Andrew Benin always wanted to find the best way to express himself. The “desire to break out and do it on my own” was always there, he says.

The 31-year-old Brooklyn native is first generation American; his parents immigrated from Ukraine and Belarus in the ’80s as a result of religious persecution. He graduated from Binghamton University’s School of Management in 2013 with a bachelor’s degree in international business and management and got hired in the retail sector at Warby Parker. He then held a number of roles at mattress company Casper, including project manager.

It was working at these relatively young companies that helped him realize he wanted to be an entrepreneur. And he quickly realized the space he’d want his company to be in is food.

“As a child, I feel like I really suffered with controlling my weight and feeling comfortable in my own body,” he says. “And I originally wanted to make a difference in that world.”

He began attending conferences about food security and nutrition. That led to meeting James Beard Award-winning chef Michael Anthony, to leaving his job at Casper and to staging, or doing an internship, at Michelin star restaurant Gramercy Tavern in 2018. He then did a series of short work stints at startups like Oura and Magic Spoon.

In December 2019, Benin took a trip with his now-wife to her native Spain. That’s where he tasted the best olive oil he’d ever had. “The experience was truly sensory for me,” he says. “That was the catalyst” to what would become his olive oil company Graza, founded in October 2020.

In 2024, Graza’s total gross sales are projected to pass $48 million, according to the company. Here’s how Benin, co-founder and CEO of Graza, built his booming olive oil business.

Squeeze bottle was ‘the form factor’

After having that first taste in Spain, Benin went on a DIY olive oil tasting tour in the country and brought some oils back to the States. He then let his mentor, chef Anthony, give them a try, thinking it could be a luxury brand. His mentor had a different idea. “This oil is amazing,” Anthony said. “Now your job is to make it available for as many people as you can.”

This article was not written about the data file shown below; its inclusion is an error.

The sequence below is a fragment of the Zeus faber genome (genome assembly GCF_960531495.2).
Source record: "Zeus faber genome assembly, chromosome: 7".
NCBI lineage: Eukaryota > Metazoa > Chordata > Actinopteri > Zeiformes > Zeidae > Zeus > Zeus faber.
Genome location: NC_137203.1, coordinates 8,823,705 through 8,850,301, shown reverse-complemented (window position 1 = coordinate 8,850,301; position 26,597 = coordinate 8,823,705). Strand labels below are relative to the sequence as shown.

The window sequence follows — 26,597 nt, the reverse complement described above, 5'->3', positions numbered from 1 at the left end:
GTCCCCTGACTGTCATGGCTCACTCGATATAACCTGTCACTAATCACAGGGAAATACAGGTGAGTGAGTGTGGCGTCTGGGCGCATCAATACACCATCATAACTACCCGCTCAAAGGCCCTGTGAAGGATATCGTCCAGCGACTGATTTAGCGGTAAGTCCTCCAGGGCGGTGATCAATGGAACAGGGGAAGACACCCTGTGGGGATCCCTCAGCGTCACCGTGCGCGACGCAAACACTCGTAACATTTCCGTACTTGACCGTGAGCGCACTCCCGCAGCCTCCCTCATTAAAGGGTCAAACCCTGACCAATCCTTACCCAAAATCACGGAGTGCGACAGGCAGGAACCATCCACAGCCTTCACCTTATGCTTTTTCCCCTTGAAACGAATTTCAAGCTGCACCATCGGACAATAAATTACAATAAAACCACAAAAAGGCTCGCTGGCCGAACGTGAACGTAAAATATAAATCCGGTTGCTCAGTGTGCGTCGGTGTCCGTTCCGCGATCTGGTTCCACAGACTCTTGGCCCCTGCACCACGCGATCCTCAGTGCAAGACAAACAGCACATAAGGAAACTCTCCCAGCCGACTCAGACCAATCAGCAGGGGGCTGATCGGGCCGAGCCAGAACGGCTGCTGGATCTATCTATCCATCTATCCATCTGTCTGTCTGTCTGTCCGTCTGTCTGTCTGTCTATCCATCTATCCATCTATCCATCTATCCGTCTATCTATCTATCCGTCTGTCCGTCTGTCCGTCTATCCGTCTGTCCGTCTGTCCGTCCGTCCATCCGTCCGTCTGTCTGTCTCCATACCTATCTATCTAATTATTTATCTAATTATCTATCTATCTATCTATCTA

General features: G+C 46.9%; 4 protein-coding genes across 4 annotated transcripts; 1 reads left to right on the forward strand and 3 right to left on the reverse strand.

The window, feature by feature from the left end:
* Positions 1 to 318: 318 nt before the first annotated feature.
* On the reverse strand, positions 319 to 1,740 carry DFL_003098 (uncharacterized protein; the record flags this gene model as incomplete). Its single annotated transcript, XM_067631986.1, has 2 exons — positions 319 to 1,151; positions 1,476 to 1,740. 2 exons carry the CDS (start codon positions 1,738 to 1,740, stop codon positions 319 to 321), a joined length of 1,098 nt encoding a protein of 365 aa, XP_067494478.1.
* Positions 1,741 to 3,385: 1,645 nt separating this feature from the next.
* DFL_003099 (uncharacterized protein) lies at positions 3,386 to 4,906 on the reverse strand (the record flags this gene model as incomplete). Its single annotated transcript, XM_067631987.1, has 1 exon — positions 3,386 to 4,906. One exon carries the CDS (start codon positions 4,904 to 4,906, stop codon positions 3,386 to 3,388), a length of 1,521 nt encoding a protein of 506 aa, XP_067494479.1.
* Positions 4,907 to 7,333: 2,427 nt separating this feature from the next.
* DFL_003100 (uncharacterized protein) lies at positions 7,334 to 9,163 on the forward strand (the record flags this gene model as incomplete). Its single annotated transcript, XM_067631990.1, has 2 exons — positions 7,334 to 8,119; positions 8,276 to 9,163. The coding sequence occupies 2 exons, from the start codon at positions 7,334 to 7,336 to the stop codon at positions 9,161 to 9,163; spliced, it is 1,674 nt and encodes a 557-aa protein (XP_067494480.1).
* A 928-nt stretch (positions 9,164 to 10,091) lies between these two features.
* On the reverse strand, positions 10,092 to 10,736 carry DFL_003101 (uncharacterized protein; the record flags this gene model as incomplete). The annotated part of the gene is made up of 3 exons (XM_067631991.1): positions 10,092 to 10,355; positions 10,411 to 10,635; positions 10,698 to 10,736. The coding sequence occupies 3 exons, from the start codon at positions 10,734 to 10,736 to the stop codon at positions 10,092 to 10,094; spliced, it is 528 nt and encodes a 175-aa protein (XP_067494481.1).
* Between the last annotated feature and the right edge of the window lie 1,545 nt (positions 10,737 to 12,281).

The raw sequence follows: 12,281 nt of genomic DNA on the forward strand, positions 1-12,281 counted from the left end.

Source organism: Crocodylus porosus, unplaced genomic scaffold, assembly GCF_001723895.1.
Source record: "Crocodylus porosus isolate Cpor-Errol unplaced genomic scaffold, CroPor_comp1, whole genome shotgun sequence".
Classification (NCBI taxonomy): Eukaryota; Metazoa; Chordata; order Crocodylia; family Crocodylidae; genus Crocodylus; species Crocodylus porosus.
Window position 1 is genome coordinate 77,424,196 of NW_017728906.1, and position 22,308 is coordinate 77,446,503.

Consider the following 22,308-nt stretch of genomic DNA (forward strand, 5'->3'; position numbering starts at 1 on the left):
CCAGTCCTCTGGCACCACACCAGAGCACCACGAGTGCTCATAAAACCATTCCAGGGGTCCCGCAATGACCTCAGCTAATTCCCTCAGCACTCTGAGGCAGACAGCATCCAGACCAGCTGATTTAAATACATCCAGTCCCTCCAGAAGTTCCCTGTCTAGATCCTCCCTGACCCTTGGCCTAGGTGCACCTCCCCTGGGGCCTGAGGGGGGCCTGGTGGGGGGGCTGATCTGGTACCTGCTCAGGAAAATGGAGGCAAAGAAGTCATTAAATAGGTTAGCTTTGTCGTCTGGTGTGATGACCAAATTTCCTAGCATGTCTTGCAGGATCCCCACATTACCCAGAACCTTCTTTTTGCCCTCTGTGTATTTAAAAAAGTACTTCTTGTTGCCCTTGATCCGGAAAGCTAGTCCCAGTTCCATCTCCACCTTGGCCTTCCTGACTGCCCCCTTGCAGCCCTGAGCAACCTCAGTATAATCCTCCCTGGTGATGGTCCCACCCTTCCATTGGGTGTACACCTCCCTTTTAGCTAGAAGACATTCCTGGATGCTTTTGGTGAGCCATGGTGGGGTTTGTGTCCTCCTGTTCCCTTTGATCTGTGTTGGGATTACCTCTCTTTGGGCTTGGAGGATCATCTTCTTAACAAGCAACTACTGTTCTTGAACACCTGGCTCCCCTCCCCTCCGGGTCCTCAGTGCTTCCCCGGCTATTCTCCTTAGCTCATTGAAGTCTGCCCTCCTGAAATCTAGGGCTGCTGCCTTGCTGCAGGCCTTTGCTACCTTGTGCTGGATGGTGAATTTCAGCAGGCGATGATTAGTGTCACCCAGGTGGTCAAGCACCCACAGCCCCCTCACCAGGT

Benin started looking for the right olive from which to make his oil and landed on the Picual, found in Jaen, Spain. He liked how it tasted and knew it was a type of olive that could sustain a long trek across the Atlantic. “This is product that is going to have to go from Spain via containers to warehouses,” he says. It needed to be durable.

Benin with some Graza olive oil.

Courtesy Andrew Benin

Early in the innovation process, Benin had the idea to put his oil in its now signature squeeze bottles while taking a shower using a squeeze bottle of Dr. Bronner’s Castile soap. “That’s it,” he thought at the moment. “This is the form factor.”

In an effort to distribute some of the work of an entrepreneur and make the journey in building the company a little less lonely, Benin decided to take on a partner. He brought Allen Dushi, now the co-founder and COO of Graza, onboard. A longtime acquaintance Benin had always looked up to, Dushi had more than a decade of retail experience from working in apparel Benin felt the company needed.

Graza is named after Grazalema, a village in the province of Cadiz in Spain and the first stop on Benin’s olive oil tour.

‘We sent 300 packages out’ to influencers